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Snorkeling

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Friday, October 23, 2015

Sunscreens Can Cause Damage to Reef Systems

A new study published this week in a toxicology journal has found that a chemical widely used in personal care products, such as sunscreen, poses an ecological threat to corals and coral reefs and threatens their existence.

It only takes one drop of that chemical, oxybenzone, to cause disaster.

Oxybenzone is found in over 3,500 sunscreen products worldwide, and pollutes coral reefs from swimmers wearing sunscreens and through wastewater discharges from municipal sewage outfalls and from coastal septic systems.

“The use of oxybenzone-containing products needs to be seriously deliberated in islands and areas where coral reef conservation is a critical issue,” said the study’s lead author Dr. Craig Downs of Haereticus Environmental Laboratory Virginia.

“We have lost at least 80 per cent of the coral reefs in the Caribbean. Any small effort to reduce oxybenzone pollution could mean that a coral reef survives a long, hot summer, or that a degraded area recovers. Everyone wants to build coral nurseries for reef restoration, but this will achieve little if the factors that originally killed off the reef remain or intensify in the environment.”

Between 6,000 and 14,000 tons of sunscreen lotion are emitted into coral reef areas each year, much of which contains between one and 10 percent oxybenzone.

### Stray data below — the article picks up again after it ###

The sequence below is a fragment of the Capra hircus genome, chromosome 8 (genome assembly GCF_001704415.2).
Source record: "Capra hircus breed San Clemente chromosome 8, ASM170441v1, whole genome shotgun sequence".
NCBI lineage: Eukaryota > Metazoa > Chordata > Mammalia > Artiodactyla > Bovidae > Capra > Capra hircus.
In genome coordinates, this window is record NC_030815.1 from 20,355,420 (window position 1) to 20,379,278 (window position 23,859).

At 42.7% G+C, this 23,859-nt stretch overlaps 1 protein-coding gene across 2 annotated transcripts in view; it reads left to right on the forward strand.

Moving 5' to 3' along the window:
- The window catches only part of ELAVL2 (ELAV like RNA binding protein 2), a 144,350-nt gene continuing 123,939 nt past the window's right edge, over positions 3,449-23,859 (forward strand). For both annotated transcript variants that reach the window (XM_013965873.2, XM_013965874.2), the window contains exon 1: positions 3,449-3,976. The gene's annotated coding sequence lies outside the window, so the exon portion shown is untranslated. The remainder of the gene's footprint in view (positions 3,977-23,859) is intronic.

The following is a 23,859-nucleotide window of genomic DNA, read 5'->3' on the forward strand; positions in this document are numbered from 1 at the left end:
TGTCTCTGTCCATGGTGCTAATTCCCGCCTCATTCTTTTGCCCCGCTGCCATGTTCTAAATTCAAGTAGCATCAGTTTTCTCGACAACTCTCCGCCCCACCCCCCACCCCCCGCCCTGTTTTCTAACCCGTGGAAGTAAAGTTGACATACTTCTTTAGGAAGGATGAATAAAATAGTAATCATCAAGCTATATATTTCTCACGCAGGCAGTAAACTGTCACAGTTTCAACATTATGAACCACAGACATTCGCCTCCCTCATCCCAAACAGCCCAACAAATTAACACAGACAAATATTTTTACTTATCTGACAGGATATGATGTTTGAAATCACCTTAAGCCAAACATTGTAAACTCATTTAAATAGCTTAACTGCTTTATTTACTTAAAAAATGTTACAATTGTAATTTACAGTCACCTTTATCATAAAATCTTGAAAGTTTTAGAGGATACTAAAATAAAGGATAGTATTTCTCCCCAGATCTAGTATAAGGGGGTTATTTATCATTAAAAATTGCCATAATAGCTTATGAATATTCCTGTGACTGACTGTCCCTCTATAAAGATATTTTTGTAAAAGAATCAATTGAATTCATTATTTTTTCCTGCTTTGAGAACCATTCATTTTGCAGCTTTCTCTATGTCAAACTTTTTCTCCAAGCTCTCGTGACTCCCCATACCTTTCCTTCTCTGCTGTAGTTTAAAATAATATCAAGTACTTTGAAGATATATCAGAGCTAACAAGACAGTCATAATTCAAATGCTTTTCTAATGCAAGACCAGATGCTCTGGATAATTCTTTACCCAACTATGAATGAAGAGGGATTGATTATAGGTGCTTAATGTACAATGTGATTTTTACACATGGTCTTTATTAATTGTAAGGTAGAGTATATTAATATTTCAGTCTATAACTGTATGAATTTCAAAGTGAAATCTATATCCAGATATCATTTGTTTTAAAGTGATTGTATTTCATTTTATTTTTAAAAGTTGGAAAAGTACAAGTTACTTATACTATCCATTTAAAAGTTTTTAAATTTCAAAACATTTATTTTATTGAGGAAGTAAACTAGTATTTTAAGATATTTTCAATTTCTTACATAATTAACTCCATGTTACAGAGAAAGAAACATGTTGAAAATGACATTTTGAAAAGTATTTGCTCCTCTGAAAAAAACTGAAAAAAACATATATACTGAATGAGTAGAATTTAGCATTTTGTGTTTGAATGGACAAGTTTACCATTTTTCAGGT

The results of the study, which was conducted in the US Virgin Islands and Hawaii, come less than two weeks after NOAA declared the third ever global coral bleaching event and warned that locally produced threats to coral, such as pollution, stress the health of corals and decrease the likelihood that they will resist bleaching, or recover from it.

It demonstrates that exposure of coral planulae (baby coral) to oxybenzone, produces gross morphological deformities, damages their DNA, and, most alarmingly, acts as an endocrine disruptor. The latter causes the coral to encase itself in its own skeleton leading to death.

These effects were observed as low as 62 parts per trillion, the equivalent to a drop of water in six and a half Olympic-sized swimming pools.

Measurements of oxybenzone in seawater within coral reefs in Hawaii and the US Virgin Islands found concentrations ranging from 800 parts per trillion to 1.4 parts per million. This is over 12 times higher than the concentrations necessary to impact on coral.

A team of marine scientists from Virginia, Florida, Israel, the National Aquarium (US) and the US National Oceanic & Atmospheric Administration, undertook the study.

It should be noted that some retail outlets on Bonaire do sell only ecologically friendly sunscreens.  When visiting Bonaire, be sure to only bring or purchase on island sunscreens that do not contain oxybenzone.  (Source:  Caribbean360.com)

Posted by Susan Davis on October 23, 2015 at 10:36am AST
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Wednesday, October 21, 2015

Carib Inn Launches Weekly Photo Contests

With the proliferation of wonderfully small and high quality cameras these days, more divers than ever are taking their own underwater and travel images and coming home with great images.  Bruce Bowker’s Carib Inn has just launched a weekly photo contest for their guests and divers to help showcase these wonderful images.